A study of prevalence of lower genital tract infections in HIV positive females - a cross sectional study

Jaishree Bamniya, Pooja Singh, Anuradha Deora, Mili Markan, Himanshu Shah


Background: The aim and objectives of the study was to determine the prevalence of lower genital tract infection (LGTI) with Candida spp, Trichomonas vaginalis, Neisseria gonorrhoeae, Chlamydia trachomatis, and bacterial vaginosis among symptomatic and asymptomatic women HIV seropositive females and control group attending gynec clinic.

Methods: This cross-sectional descriptive study stratified by reported symptoms of vaginal discharge was carried out at STD Clinic, Zenana Hospital with approval from Hospital Ethics Committee and informed written consent from patients. 50 HIV seropositive women and 50 control patients were included in the study. All the patients under study were subjected to Grams staining of the vaginal smear, Pap smear and Colposcopy. HPV DNA testing was done in all HIV positive patients in control group only patients showing dyskaryotic changes on cytology were subjected to colposcopy. All HIV seropositive women were subjected to additional tests of CD 4 and CD 8 cell counts.

Results: Prevalence of lower genital tract infections was high in HIV positive women (36%) as compared to HIV negative group (24%). Prevalence was significantly higher in HIV positive patients with CD 4 cell count less than 200 per microlitre that is 77.77 % with P value (0.007) which is highly significant statistically. More prevalence of Herpes (38%) Candidiasis (28%), Trichomoniasis (28%), followed by HPV (22%) and Chlamydia (8%). In control group, bacterial vaginosis is most common with co-infection with trichomoniasis.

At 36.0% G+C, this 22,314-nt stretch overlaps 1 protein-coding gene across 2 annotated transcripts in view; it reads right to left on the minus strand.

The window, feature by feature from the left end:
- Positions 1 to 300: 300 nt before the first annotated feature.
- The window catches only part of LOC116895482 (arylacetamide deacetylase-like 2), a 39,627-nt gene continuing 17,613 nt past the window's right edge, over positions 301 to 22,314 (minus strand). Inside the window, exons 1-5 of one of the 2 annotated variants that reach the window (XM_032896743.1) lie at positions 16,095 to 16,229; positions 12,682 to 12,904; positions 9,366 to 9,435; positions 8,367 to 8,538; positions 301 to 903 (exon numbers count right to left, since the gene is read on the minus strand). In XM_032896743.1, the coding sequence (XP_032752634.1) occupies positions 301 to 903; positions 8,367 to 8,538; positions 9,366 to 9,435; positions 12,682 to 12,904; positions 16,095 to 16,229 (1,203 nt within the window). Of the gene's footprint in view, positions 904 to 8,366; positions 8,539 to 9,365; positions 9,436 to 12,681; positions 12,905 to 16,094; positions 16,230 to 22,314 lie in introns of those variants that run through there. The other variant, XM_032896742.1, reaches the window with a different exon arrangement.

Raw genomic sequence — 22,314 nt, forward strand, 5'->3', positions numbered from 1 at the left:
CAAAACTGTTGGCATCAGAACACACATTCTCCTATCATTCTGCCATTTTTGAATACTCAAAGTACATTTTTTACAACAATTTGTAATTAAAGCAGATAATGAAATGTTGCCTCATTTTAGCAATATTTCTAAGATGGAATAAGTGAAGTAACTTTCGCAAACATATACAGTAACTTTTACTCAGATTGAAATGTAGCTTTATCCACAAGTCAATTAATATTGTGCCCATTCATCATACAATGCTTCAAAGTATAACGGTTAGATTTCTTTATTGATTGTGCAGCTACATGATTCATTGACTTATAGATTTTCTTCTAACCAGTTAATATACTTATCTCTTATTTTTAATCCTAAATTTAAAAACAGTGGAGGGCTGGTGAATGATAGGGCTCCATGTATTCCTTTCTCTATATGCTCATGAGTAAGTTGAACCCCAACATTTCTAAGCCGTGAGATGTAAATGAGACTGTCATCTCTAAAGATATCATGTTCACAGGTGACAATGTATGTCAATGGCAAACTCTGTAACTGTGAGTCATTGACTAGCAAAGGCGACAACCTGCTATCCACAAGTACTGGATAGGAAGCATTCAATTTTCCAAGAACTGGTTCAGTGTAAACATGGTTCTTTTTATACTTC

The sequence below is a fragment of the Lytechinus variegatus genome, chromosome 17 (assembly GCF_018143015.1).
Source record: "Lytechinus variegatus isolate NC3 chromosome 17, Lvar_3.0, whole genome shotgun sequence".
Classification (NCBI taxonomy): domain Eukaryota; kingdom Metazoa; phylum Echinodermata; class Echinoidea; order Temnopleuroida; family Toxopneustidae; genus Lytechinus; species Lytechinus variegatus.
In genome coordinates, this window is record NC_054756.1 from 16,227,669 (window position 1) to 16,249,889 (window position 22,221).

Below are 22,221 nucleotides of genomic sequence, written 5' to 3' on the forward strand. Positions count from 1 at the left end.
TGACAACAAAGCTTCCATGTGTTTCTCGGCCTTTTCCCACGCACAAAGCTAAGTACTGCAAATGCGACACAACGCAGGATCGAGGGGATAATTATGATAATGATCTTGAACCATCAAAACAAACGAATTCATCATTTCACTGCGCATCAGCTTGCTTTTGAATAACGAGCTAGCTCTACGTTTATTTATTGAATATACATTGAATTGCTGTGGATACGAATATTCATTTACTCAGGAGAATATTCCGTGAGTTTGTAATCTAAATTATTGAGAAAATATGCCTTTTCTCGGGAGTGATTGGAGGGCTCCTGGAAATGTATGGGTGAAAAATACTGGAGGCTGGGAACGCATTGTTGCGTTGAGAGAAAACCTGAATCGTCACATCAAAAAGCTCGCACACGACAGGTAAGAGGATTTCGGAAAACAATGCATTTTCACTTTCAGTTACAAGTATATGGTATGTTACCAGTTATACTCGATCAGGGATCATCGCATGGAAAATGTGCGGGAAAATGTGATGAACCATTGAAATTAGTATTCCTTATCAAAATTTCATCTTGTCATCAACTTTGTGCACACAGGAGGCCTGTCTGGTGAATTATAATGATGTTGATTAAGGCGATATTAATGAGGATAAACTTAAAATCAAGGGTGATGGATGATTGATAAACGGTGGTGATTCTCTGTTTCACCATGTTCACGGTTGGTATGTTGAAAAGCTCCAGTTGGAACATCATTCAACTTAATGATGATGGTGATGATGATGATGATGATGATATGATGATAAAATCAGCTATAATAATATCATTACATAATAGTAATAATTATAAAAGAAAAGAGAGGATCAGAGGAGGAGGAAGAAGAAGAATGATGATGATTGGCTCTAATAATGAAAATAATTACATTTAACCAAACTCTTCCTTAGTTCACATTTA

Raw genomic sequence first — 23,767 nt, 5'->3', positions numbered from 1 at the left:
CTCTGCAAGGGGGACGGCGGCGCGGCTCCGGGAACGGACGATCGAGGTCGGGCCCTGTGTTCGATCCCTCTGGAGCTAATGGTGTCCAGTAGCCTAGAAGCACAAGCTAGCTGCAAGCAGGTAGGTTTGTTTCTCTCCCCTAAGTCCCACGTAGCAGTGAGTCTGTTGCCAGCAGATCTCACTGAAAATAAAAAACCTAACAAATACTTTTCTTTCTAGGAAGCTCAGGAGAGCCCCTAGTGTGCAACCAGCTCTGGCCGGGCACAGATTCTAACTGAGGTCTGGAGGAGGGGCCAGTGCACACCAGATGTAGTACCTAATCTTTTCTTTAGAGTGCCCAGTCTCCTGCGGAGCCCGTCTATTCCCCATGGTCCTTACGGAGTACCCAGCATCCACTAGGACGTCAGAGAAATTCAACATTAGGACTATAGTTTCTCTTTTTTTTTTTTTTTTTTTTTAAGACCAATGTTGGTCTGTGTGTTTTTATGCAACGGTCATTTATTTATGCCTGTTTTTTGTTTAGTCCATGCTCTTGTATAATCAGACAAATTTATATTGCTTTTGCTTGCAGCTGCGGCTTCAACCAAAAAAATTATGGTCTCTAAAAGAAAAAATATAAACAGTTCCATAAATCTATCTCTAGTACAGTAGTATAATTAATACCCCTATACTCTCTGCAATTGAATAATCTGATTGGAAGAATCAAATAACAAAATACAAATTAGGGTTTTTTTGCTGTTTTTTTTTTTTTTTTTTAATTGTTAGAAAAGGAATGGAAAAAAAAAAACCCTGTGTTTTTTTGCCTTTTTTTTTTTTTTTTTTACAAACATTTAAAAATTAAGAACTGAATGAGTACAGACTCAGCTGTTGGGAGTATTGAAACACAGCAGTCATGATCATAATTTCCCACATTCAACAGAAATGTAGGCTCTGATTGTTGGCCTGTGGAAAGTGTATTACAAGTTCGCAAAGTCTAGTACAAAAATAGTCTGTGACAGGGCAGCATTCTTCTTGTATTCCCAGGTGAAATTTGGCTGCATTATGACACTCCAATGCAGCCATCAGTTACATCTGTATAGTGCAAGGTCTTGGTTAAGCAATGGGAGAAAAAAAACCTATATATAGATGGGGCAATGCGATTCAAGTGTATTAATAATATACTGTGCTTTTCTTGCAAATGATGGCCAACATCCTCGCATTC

Conclusions: In lower genital tract infections, vaginal eco-system is altered. It increases risk of infection by opportunistic pathogens when the host defences became impaired. HIV positive females showed more prevalence of Herpes (38%) Candidiasis (28%), Trichomoniasis (28%), followed by HPV (22%) and Chlamydia (8%). In control group patients with bacterial vaginosis was most common along with co-infection with trichomoniasis. HIV positive females have more dyskaryotic changes on colposcopy especially in patients with HPV positive. So HPV test should be mandatory in HIV patients to diagnose Carcinoma cervix at its initial stages.


Colposcopy, CD4 cell count, Gram stain, HIV, Lower genital tract infections

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